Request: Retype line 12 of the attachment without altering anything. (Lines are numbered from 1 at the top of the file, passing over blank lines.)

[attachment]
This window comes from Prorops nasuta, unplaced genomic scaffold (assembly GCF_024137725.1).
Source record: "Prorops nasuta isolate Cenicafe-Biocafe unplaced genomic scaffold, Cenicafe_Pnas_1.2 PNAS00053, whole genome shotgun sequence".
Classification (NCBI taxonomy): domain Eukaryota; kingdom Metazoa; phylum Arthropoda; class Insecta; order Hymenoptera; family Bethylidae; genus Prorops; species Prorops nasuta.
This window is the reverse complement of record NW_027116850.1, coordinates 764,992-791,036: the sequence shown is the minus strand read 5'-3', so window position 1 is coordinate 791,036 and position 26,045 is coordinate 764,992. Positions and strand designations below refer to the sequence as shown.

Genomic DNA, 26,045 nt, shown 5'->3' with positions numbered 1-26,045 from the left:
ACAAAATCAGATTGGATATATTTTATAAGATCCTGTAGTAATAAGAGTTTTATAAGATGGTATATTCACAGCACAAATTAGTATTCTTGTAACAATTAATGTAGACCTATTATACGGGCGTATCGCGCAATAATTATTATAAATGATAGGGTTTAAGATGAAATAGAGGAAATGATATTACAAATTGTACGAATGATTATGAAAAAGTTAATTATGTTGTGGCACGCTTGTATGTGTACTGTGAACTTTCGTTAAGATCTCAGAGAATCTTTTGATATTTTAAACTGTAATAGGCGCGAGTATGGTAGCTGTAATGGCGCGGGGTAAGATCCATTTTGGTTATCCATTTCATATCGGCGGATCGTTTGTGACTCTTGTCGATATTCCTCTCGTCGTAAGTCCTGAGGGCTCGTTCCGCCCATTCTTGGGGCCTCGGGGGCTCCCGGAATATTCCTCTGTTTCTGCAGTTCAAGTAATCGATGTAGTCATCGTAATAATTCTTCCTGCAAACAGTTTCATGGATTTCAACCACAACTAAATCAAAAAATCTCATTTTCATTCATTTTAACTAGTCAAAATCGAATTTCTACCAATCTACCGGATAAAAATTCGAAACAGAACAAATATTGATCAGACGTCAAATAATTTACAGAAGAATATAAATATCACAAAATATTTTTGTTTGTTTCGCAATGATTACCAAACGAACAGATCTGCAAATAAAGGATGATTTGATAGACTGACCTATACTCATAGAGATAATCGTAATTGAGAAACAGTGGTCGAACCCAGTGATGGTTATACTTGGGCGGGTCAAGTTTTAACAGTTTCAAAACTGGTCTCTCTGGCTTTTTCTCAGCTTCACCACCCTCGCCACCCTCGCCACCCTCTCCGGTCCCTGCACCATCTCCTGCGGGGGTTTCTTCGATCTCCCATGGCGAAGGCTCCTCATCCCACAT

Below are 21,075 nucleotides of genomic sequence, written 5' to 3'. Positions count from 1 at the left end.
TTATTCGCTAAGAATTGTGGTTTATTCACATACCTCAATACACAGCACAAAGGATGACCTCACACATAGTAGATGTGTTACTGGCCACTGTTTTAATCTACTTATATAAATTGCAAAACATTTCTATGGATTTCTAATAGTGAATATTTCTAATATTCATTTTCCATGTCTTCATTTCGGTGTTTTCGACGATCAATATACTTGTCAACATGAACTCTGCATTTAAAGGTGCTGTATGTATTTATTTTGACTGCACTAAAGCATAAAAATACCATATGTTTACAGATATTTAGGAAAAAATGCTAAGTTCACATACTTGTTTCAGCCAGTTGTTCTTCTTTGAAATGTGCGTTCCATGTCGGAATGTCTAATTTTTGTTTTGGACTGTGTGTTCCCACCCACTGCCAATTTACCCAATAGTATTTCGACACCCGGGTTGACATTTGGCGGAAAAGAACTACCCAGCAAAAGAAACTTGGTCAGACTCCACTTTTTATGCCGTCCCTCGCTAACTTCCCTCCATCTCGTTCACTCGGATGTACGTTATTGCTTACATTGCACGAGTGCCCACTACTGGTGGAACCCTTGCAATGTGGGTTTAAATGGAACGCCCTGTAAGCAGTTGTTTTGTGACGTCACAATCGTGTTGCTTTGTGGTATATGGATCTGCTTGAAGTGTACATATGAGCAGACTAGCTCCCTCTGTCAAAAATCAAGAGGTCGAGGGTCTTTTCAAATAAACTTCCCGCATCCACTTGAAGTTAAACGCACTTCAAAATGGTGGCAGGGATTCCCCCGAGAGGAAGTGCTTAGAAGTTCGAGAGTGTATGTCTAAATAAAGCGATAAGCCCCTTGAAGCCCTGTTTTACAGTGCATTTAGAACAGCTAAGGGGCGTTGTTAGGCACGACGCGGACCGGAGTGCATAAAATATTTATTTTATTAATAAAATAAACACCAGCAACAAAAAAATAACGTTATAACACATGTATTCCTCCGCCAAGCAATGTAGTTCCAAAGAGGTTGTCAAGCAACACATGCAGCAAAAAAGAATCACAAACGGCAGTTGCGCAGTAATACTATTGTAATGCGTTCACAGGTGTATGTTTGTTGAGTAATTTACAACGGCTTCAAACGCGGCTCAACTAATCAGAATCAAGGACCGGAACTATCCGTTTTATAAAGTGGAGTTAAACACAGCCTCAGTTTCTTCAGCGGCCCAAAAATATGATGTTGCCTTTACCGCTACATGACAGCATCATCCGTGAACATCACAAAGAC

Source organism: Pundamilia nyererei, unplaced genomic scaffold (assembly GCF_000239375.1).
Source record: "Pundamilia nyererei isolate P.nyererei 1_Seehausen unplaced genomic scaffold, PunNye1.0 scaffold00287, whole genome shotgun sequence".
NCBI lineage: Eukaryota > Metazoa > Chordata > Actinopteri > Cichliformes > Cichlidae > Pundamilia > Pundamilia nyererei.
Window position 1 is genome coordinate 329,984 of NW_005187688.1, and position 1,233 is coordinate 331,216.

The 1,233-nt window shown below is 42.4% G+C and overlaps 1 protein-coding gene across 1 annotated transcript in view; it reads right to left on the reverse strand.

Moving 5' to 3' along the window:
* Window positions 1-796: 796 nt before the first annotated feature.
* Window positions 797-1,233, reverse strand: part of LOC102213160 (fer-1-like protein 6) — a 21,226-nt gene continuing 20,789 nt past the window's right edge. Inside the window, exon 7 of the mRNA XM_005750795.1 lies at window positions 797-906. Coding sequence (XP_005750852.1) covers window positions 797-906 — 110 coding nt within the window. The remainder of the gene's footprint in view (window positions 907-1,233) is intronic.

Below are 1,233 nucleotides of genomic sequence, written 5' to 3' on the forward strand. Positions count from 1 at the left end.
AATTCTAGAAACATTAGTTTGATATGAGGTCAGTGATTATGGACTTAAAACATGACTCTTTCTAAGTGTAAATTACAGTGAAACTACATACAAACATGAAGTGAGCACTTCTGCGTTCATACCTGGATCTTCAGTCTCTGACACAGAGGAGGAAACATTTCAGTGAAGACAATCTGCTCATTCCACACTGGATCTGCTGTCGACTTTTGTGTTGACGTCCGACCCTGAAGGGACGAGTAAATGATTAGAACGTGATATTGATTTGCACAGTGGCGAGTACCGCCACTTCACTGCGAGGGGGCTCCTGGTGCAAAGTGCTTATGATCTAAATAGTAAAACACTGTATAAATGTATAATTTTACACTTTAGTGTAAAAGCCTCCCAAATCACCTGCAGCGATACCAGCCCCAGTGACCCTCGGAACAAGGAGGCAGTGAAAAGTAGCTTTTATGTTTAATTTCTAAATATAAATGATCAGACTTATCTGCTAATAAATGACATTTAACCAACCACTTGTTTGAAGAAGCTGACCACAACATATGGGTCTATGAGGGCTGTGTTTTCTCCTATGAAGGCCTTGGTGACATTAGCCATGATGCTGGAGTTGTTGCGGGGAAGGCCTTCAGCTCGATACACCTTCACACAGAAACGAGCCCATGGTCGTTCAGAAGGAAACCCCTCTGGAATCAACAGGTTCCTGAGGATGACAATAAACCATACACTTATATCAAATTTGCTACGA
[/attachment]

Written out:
Window position 1 is genome coordinate 329,984 of NW_005187688.1, and position 1,233 is coordinate 331,216.